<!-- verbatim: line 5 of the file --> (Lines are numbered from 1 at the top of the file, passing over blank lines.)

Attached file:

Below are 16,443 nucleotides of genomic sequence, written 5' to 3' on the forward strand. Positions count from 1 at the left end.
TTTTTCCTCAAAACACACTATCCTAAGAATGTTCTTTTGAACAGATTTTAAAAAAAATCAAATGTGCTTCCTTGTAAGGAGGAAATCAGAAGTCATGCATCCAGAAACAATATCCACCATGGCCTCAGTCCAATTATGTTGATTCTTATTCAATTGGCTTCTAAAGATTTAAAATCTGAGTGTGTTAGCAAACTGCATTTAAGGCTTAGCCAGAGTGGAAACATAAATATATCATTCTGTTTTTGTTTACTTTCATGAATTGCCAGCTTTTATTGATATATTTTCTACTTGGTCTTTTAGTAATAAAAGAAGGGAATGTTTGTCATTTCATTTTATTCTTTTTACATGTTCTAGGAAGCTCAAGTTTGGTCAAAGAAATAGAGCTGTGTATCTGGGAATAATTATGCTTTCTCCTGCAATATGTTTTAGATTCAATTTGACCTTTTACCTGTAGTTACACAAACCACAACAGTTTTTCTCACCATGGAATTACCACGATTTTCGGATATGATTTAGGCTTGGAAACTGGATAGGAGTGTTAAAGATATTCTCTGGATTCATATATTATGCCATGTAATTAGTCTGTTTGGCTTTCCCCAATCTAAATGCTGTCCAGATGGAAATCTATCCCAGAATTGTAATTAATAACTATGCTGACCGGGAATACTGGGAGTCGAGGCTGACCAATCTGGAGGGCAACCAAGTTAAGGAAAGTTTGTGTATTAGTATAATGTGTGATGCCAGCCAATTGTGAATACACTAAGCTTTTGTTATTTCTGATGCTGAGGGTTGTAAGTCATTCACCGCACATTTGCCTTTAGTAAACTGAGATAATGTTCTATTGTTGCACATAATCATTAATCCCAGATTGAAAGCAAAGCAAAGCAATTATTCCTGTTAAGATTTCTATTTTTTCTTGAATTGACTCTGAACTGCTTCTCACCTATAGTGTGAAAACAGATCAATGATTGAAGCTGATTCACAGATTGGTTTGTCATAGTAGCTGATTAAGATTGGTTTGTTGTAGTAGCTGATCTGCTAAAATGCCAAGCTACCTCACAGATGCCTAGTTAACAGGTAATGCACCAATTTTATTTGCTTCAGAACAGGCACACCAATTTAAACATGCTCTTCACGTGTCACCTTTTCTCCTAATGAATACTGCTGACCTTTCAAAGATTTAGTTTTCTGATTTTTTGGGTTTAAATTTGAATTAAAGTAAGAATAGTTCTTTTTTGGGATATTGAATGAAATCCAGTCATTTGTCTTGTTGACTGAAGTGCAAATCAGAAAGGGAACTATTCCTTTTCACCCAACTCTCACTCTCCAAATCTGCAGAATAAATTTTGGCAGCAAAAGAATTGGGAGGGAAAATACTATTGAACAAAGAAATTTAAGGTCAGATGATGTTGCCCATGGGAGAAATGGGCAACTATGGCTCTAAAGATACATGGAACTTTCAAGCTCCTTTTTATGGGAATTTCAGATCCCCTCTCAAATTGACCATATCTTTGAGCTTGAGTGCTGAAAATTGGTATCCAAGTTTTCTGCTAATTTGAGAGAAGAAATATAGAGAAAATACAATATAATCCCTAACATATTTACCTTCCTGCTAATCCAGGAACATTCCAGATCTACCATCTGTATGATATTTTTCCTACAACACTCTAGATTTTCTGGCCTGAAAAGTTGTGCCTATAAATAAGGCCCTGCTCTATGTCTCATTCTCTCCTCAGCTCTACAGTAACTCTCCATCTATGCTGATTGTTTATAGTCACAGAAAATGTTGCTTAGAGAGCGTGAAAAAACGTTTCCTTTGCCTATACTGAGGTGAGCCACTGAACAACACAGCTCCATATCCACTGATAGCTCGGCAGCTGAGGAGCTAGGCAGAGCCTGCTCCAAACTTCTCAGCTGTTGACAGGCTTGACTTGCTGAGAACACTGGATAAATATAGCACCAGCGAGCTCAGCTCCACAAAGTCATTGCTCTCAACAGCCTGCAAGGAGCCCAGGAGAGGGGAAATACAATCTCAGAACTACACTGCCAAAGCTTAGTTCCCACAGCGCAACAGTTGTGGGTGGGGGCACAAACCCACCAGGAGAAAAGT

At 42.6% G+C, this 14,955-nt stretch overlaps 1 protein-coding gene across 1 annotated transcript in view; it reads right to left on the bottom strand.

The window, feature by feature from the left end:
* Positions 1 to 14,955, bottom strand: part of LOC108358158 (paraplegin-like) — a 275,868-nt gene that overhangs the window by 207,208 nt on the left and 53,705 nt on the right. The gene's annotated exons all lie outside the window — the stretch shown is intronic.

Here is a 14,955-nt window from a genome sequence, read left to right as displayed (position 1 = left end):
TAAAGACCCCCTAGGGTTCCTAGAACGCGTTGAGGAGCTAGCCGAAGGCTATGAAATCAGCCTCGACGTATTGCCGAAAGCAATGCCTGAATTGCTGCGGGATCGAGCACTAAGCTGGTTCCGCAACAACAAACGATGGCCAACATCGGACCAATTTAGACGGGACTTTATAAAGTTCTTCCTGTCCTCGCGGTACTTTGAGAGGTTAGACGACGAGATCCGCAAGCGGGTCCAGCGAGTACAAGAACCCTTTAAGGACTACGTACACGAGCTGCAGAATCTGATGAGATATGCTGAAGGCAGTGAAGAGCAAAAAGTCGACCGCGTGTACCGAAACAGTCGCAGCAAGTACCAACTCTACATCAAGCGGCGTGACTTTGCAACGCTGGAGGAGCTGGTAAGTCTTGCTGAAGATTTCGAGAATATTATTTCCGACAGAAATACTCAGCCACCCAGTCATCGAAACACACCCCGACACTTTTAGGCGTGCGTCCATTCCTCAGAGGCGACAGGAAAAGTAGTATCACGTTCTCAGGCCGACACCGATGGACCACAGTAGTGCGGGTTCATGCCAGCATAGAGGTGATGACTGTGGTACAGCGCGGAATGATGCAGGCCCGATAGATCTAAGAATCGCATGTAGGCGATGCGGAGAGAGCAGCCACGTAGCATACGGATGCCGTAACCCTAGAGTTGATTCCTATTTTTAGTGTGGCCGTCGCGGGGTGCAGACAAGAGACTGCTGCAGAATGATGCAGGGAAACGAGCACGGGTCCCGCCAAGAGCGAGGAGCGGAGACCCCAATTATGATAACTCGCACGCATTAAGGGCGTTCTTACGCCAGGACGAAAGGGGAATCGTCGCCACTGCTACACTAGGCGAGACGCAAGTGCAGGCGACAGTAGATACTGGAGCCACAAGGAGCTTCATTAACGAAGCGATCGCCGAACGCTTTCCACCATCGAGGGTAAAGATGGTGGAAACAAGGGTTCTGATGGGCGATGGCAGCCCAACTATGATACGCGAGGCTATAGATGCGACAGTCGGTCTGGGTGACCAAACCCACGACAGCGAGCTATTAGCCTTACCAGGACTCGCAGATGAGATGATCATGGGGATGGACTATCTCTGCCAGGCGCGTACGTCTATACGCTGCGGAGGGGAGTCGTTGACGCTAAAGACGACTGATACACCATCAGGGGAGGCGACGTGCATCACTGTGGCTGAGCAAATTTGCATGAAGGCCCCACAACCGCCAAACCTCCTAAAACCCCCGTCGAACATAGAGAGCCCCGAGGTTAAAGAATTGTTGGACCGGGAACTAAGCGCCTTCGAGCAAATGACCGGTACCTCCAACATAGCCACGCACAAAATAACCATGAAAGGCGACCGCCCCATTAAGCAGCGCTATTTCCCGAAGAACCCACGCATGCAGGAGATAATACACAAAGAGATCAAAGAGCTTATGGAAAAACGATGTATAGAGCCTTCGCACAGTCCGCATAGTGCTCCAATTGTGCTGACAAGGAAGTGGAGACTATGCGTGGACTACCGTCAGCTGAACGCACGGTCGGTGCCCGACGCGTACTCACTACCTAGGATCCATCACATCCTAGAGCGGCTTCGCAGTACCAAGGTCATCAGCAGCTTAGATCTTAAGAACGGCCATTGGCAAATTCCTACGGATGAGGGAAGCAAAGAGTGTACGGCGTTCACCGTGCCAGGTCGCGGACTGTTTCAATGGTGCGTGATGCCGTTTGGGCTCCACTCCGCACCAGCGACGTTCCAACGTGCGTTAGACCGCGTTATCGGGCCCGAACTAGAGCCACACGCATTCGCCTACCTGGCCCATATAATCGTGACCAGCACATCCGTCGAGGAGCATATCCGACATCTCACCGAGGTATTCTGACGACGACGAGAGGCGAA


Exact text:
* Positions 1 to 14,955, bottom strand: part of LOC108358158 (paraplegin-like) — a 275,868-nt gene that overhangs the window by 207,208 nt on the left and 53,705 nt on the right. The gene's annotated exons all lie outside the window — the stretch shown is intronic.